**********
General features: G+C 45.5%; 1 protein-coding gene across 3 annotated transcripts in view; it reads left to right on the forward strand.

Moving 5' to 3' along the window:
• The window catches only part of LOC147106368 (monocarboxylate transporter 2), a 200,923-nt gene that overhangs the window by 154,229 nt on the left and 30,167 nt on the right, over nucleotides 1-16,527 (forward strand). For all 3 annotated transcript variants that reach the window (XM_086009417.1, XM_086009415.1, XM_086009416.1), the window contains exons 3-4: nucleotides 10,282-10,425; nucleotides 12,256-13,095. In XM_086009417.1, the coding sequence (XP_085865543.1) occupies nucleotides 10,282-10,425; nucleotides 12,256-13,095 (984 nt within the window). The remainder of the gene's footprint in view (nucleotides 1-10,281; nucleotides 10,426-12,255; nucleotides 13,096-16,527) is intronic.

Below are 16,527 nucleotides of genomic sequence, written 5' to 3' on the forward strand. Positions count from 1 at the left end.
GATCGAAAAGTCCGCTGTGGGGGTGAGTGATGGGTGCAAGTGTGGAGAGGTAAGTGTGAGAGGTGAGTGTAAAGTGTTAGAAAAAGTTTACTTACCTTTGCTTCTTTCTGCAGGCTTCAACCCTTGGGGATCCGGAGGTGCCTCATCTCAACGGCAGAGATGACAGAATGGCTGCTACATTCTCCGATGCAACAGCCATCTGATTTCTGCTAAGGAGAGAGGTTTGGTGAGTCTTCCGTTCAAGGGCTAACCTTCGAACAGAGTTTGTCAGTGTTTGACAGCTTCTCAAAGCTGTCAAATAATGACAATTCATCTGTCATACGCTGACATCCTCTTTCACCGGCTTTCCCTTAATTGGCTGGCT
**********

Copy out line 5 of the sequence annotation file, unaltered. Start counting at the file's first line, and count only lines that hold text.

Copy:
GATCGAAAAGTCCGCTGTGGGGGTGAGTGATGGGTGCAAGTGTGGAGAGGTAAGTGTGAGAGGTGAGTGTAAAGTGTTAGAAAAAGTTTACTTACCTTTGCTTCTTTCTGCAGGCTTCAACCCTTGGGGATCCGGAGGTGCCTCATCTCAACGGCAGAGATGACAGAATGGCTGCTACATTCTCCGATGCAACAGCCATCTGATTTCTGCTAAGGAGAGAGGTTTGGTGAGTCTTCCGTTCAAGGGCTAACCTTCGAACAGAGTTTGTCAGTGTTTGACAGCTTCTCAAAGCTGTCAAATAATGACAATTCATCTGTCATACGCTGACATCCTCTTTCACCGGCTTTCCCTTAATTGGCTGGCT